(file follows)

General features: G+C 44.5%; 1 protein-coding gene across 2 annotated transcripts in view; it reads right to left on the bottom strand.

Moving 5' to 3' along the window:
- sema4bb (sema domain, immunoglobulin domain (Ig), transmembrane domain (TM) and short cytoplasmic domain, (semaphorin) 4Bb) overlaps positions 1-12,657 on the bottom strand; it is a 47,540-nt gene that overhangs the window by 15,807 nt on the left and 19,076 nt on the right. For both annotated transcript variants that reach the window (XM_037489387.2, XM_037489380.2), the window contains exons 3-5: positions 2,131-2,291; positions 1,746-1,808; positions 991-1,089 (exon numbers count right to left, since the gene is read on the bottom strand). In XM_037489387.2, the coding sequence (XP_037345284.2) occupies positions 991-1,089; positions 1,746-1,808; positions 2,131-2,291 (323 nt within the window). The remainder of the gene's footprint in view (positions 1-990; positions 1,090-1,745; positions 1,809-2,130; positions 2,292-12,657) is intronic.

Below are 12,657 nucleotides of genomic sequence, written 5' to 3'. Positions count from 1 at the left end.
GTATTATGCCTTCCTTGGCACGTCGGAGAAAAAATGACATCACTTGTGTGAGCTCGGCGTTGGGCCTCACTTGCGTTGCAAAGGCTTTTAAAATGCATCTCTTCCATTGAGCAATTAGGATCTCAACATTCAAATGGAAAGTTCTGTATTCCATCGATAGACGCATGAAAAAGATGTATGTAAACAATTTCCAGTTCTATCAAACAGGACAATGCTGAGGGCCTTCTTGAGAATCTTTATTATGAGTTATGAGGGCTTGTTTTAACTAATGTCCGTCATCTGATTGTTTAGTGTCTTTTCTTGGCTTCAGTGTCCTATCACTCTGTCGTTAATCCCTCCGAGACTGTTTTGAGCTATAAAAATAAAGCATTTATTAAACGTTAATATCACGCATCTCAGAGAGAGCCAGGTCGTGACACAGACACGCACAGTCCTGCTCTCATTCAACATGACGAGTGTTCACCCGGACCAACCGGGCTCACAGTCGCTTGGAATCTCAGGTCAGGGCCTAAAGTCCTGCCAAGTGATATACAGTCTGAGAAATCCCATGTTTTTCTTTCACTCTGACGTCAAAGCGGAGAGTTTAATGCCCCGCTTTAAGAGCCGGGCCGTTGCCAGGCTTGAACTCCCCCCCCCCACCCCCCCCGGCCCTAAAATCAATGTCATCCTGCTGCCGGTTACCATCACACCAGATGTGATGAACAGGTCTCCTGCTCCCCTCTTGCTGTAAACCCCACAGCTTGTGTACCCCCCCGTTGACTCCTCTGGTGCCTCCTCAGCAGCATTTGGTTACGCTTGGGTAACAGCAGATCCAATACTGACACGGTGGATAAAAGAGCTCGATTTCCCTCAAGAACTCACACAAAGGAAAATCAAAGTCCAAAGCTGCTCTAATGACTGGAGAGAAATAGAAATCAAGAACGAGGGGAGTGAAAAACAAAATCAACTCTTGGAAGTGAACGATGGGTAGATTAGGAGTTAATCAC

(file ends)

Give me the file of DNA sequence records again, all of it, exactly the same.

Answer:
General features: G+C 44.5%; 1 protein-coding gene across 2 annotated transcripts in view; it reads right to left on the bottom strand.

Moving 5' to 3' along the window:
- sema4bb (sema domain, immunoglobulin domain (Ig), transmembrane domain (TM) and short cytoplasmic domain, (semaphorin) 4Bb) overlaps positions 1-12,657 on the bottom strand; it is a 47,540-nt gene that overhangs the window by 15,807 nt on the left and 19,076 nt on the right. For both annotated transcript variants that reach the window (XM_037489387.2, XM_037489380.2), the window contains exons 3-5: positions 2,131-2,291; positions 1,746-1,808; positions 991-1,089 (exon numbers count right to left, since the gene is read on the bottom strand). In XM_037489387.2, the coding sequence (XP_037345284.2) occupies positions 991-1,089; positions 1,746-1,808; positions 2,131-2,291 (323 nt within the window). The remainder of the gene's footprint in view (positions 1-990; positions 1,090-1,745; positions 1,809-2,130; positions 2,292-12,657) is intronic.

Below are 12,657 nucleotides of genomic sequence, written 5' to 3'. Positions count from 1 at the left end.
GTATTATGCCTTCCTTGGCACGTCGGAGAAAAAATGACATCACTTGTGTGAGCTCGGCGTTGGGCCTCACTTGCGTTGCAAAGGCTTTTAAAATGCATCTCTTCCATTGAGCAATTAGGATCTCAACATTCAAATGGAAAGTTCTGTATTCCATCGATAGACGCATGAAAAAGATGTATGTAAACAATTTCCAGTTCTATCAAACAGGACAATGCTGAGGGCCTTCTTGAGAATCTTTATTATGAGTTATGAGGGCTTGTTTTAACTAATGTCCGTCATCTGATTGTTTAGTGTCTTTTCTTGGCTTCAGTGTCCTATCACTCTGTCGTTAATCCCTCCGAGACTGTTTTGAGCTATAAAAATAAAGCATTTATTAAACGTTAATATCACGCATCTCAGAGAGAGCCAGGTCGTGACACAGACACGCACAGTCCTGCTCTCATTCAACATGACGAGTGTTCACCCGGACCAACCGGGCTCACAGTCGCTTGGAATCTCAGGTCAGGGCCTAAAGTCCTGCCAAGTGATATACAGTCTGAGAAATCCCATGTTTTTCTTTCACTCTGACGTCAAAGCGGAGAGTTTAATGCCCCGCTTTAAGAGCCGGGCCGTTGCCAGGCTTGAACTCCCCCCCCCCACCCCCCCCGGCCCTAAAATCAATGTCATCCTGCTGCCGGTTACCATCACACCAGATGTGATGAACAGGTCTCCTGCTCCCCTCTTGCTGTAAACCCCACAGCTTGTGTACCCCCCCGTTGACTCCTCTGGTGCCTCCTCAGCAGCATTTGGTTACGCTTGGGTAACAGCAGATCCAATACTGACACGGTGGATAAAAGAGCTCGATTTCCCTCAAGAACTCACACAAAGGAAAATCAAAGTCCAAAGCTGCTCTAATGACTGGAGAGAAATAGAAATCAAGAACGAGGGGAGTGAAAAACAAAATCAACTCTTGGAAGTGAACGATGGGTAGATTAGGAGTTAATCAC